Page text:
The selected papers presented in the Special Issue are highlighted in this section. They fall broadly into three categories: those focused particularly on the stable oxygen- and hydrogen-isotopes and also the radioactive hydrogen-isotope (tritium) of the water molecule to characterise its source(s), fractionation effects, and dating young groundwater systems (five papers); those focused on multi-isotope approaches (including the use of other radioisotopes, and significantly natural Uranium- and Thorium-series radionuclides) (three papers); and those using natural environmental tracers alongside or as applied tracers introduced into groundwater systems (three papers).

2.1. Stable Isotopes of Water (δ2H, δ18O)

Three articles [3,4,5] look at the start of the hydrological cycle, at the origin of rainfall and its selection in groundwater recharge using characteristic, naturally-occurring δ2H and δ18O signatures in monthly samples. The concept of “deuterium excess”, originally defined by Dansgaard [6] as d = δ2H − 8.δ18O, is used in case studies by Lambs et al. [3] in France and Yeh et al. [4] in Taiwan, to identify the predominance of different air masses contributing to rainfall patterns seasonally and the groundwater recharge at the regional/catchment scale. Buenning et al. [5] model specifically the δ18O of annual rainfall across the western USA to identify mechanisms controlling interannual variations in isotopic signatures. Such signatures feed into groundwater systems and might be used as climate proxy for various surface archives and potentially [5] to monitor storm track changes. Overall, isotope mapping and monitoring on multiple spatial and temporal scales is helping recognise and characterise isoscapes, of use in a wide range of hydrological and other contexts [7].
A fourth contribution by Kabeya et al. [8] links a storm event over a 48-h. period to sediment production and transport in a forested headwater catchment in Japan. Their correlation is used to identify the source area for sediment, which might be linked potentially with mobilisation of radioactive caesium deposited following the recent Fukushima Daiichi nuclear power plant incident.
Doveri and Mussi [9] use both the stable isotopes (δ2H, δ18O) of water and its radioactive isotope (tritium, 3H, with a half-life of 12.3 years) monitored in springs and wells (up to six times over a 2-year period) as natural environmental tracers to suggest a conceptual model of groundwater flow in the Scansano-Magliano region of southern Tuscany (Italy). The local sandstone aquifer here may provide a strategic alternative source for water supply given the overexploitation and contamination of known, local alluvial aquifers, and for supplying isolated villages on the Toscana ridge in this semiarid area.

2.2. Multi-Isotope Studies

In another regional aquifer study, and alongside the water isotopes (δ2H, δ18O, 3H), Eastoe and Rodney [10] additionally utilise natural C-isotope systematics (stable δ13C, and radioactive 14C—this latter with a half-life of 5730 years) of dissolved inorganic carbon, and the S-isotope signature of dissolved sulfate (δ34S). The environmental tracers are used to date groundwater residence times (3H, 14C) and to identify winter recharge at high-elevation in the Sacramento Mountains (USA) as the source of groundwaters in the regional carbonate aquifer and flanking basins. The authors highlight therefore that if winter rainfall decreases e.g., as a result of global climate change then aquifer recharge also will be affected. However, the authors also show that the use of stable isotopes of water equivocally here of themselves cannot help discriminate sources of groundwater for the more distant Roswell basin.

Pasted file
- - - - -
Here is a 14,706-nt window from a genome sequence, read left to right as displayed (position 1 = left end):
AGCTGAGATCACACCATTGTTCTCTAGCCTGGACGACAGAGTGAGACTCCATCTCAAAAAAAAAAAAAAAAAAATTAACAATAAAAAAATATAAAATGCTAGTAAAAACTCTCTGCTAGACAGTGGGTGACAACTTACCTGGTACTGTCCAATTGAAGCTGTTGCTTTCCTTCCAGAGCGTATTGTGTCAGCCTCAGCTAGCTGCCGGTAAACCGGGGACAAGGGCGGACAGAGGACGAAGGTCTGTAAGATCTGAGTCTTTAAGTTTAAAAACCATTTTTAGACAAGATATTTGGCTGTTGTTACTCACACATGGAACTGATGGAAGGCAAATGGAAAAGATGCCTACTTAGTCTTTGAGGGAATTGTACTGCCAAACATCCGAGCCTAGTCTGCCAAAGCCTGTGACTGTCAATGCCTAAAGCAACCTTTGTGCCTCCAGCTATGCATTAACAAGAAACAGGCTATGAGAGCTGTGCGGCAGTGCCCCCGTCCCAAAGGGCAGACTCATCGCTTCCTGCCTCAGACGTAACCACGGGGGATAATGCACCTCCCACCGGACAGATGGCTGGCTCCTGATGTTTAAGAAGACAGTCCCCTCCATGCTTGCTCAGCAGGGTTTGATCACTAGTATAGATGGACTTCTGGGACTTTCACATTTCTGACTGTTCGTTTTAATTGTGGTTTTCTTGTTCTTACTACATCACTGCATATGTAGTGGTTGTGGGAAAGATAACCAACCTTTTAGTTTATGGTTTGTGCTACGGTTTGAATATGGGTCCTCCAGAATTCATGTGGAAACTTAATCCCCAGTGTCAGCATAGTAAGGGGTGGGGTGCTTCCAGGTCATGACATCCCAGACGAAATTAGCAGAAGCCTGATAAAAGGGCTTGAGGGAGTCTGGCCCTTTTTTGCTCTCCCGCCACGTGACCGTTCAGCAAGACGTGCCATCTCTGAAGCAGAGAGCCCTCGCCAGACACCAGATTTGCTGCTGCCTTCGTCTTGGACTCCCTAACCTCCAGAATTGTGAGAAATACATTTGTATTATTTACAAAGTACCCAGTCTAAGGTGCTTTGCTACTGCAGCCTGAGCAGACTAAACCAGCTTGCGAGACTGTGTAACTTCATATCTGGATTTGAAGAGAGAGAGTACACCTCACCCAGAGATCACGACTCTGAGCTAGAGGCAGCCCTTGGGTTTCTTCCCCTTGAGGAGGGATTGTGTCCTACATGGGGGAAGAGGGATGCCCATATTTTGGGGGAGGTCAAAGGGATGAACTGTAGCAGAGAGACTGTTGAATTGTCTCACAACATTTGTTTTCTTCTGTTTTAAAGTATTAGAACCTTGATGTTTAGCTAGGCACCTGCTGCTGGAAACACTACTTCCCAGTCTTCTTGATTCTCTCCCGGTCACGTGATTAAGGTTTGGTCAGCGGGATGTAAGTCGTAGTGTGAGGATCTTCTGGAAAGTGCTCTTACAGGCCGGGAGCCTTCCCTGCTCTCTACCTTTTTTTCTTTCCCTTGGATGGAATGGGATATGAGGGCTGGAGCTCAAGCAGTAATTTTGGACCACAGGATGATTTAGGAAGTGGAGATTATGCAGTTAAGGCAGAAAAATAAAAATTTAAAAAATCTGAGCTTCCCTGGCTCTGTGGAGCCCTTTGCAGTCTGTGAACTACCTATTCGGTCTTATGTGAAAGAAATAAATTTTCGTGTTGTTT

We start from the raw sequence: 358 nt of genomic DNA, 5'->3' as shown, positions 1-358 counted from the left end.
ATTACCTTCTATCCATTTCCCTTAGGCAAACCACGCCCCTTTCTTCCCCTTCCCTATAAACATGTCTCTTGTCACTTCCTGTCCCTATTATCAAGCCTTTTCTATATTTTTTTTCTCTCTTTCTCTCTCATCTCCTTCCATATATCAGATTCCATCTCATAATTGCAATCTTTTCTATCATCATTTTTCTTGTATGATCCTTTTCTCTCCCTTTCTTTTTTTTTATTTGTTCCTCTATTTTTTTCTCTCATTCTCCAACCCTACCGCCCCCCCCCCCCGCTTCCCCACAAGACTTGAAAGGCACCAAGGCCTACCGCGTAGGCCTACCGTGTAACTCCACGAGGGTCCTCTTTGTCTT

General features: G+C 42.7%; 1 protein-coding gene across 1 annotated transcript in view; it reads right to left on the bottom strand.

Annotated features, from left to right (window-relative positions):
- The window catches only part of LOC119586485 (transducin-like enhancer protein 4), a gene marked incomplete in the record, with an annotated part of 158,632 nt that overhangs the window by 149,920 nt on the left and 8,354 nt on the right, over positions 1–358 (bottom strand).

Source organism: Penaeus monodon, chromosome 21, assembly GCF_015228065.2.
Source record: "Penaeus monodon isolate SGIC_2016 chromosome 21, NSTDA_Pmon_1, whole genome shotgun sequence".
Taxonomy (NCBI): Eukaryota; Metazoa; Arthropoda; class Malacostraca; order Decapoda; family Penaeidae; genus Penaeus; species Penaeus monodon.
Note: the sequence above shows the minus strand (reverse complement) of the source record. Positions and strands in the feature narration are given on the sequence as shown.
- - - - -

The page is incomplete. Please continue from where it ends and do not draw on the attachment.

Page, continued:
Swarzenski et al. [11] also combine stable and radioactive tracers alongside hydrochemistry in a coastal Los Angeles County (USA) study to investigate the complex groundwater scenario associated with a historical scheme to inject freshwater at three locations as a hydraulic barrier to saline intrusion. Here groundwater may be a “complex mixture of native groundwater, intruded seawater, non-native injected water, and oil-field brine water.” The baseline geochemical study to discriminate sources and characterise groundwater dynamics and mixing included looking at natural Uranium- and Thorium-series radiogenic nuclides (223Ra, 224Ra, 226Ra, 228Ra, 222Rn) particularly to study potential controls on the adsorption-desorption rates for dissolved cations. Schubert et al. [12] evaluate the use of the stable isotopes of water alongside natural radium isotopic ratios (224Ra/228Ra, 228Ra/226Ra) and radon (222Rn) contents to detect submarine groundwater discharge (SGD) in a submarine cave near Monaco. They found 222Rn contents the most robust indicator in context and δ2H, δ18O suitable. They propose particularly therefore utilising 222Rn contents alongside salinity for the investigation of offshore fresh groundwater reserves. Such SGD and offshore groundwater reserves have recently been highlighted as a global phenomenon potentially to be exploited [13]. Elsewhere, other authors [14] have used dissolved uranium and 234U/238U activity ratios and natural Uranium- and Thorium-series radiogenic nuclides, alongside dissolved noble gases (including 4He, the stable by-product of U- and Th-series radioactive decay) to attest to the “fossil” water (palaeowater) status of groundwaters in the regional Continental Intercalaire aquifer of Algeria and Tunsia. Their abstraction is therefore akin to mining this groundwater resource. Where a freshwater/saline water interface is identifiable, even the use of scavenger well technology (e.g., [15,16]) must take into account the potential paleowater status of at least a component of the pumped water and the effect on the movement of the interface.